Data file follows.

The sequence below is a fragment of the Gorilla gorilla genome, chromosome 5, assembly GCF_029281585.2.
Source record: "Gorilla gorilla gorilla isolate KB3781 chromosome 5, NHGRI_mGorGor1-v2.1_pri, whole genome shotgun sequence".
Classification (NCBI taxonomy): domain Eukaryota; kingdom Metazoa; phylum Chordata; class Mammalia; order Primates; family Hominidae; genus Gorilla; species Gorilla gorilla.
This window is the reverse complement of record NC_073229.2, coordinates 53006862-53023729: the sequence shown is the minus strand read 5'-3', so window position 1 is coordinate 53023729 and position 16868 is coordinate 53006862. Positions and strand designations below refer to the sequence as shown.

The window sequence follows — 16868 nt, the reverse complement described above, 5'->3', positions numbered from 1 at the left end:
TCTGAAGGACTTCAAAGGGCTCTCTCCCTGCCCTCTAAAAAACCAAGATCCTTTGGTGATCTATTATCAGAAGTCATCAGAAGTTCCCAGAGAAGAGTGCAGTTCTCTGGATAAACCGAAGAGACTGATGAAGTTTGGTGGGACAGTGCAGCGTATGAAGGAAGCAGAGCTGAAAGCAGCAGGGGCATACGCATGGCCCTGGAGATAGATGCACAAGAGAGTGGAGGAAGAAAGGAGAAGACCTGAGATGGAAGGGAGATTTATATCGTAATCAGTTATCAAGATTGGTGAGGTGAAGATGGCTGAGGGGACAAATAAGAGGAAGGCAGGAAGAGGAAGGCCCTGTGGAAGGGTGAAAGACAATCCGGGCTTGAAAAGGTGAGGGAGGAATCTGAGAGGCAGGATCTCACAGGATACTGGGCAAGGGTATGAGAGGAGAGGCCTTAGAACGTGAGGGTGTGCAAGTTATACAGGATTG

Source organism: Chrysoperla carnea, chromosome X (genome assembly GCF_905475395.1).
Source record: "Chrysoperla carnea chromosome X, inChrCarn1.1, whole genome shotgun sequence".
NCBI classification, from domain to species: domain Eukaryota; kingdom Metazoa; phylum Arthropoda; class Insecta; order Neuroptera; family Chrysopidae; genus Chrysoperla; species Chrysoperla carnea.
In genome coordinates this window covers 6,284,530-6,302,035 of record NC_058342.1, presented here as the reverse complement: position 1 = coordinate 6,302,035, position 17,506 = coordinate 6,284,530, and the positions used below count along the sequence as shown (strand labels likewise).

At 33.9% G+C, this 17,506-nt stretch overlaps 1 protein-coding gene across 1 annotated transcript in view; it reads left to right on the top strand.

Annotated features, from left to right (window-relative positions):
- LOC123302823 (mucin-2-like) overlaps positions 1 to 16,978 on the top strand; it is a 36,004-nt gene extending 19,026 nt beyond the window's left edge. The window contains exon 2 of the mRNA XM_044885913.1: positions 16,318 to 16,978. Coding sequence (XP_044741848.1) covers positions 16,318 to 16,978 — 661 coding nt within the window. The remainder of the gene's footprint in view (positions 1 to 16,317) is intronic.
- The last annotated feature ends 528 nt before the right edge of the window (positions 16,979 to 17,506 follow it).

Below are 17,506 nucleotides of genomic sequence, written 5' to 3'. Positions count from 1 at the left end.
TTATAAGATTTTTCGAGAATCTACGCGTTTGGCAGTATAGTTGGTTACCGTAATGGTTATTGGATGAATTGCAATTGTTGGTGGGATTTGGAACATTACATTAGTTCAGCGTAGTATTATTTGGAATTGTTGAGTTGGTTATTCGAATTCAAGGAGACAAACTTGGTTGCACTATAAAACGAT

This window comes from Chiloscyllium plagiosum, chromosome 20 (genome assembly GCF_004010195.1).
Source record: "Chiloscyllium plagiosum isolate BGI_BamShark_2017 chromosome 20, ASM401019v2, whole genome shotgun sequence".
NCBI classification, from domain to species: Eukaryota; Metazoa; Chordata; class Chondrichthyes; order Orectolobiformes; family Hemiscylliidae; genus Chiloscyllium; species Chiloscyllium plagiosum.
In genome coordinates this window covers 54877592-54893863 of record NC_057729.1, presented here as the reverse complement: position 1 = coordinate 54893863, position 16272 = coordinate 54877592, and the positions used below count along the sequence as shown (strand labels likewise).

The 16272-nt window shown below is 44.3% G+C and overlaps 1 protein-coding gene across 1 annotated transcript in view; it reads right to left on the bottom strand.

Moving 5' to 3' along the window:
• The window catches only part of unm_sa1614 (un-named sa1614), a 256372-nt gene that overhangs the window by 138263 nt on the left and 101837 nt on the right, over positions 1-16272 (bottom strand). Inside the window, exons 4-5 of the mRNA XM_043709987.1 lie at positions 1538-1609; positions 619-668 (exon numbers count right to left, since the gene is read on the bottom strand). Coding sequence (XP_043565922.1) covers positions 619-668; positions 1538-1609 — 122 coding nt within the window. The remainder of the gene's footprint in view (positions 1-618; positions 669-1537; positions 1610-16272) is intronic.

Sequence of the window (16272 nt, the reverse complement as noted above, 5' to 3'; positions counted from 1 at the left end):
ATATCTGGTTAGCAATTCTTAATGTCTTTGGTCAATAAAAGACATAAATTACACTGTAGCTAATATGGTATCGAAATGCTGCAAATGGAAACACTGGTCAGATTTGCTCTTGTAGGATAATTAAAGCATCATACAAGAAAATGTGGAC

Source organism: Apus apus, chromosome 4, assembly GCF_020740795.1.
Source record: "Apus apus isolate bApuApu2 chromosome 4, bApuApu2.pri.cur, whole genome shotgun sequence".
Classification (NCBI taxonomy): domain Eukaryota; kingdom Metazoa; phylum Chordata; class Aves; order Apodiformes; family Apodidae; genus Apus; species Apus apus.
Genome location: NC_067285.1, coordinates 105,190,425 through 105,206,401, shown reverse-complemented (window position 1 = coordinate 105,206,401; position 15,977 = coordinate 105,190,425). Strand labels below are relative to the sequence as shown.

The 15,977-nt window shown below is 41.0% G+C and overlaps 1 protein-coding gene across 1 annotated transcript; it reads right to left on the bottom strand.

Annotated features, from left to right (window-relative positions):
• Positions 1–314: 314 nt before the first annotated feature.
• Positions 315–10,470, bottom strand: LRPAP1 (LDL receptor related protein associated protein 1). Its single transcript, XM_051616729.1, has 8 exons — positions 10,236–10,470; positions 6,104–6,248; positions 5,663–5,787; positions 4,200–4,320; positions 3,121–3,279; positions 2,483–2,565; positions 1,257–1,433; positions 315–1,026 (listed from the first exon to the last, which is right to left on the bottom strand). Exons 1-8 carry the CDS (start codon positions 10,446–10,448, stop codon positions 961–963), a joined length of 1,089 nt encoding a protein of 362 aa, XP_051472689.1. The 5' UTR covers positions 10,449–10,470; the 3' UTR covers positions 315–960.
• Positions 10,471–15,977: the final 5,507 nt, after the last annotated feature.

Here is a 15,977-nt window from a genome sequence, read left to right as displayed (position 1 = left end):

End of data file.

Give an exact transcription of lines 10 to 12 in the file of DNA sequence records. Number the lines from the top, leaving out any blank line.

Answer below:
In genome coordinates this window covers 6,284,530-6,302,035 of record NC_058342.1, presented here as the reverse complement: position 1 = coordinate 6,302,035, position 17,506 = coordinate 6,284,530, and the positions used below count along the sequence as shown (strand labels likewise).

At 33.9% G+C, this 17,506-nt stretch overlaps 1 protein-coding gene across 1 annotated transcript in view; it reads left to right on the top strand.

Annotated features, from left to right (window-relative positions):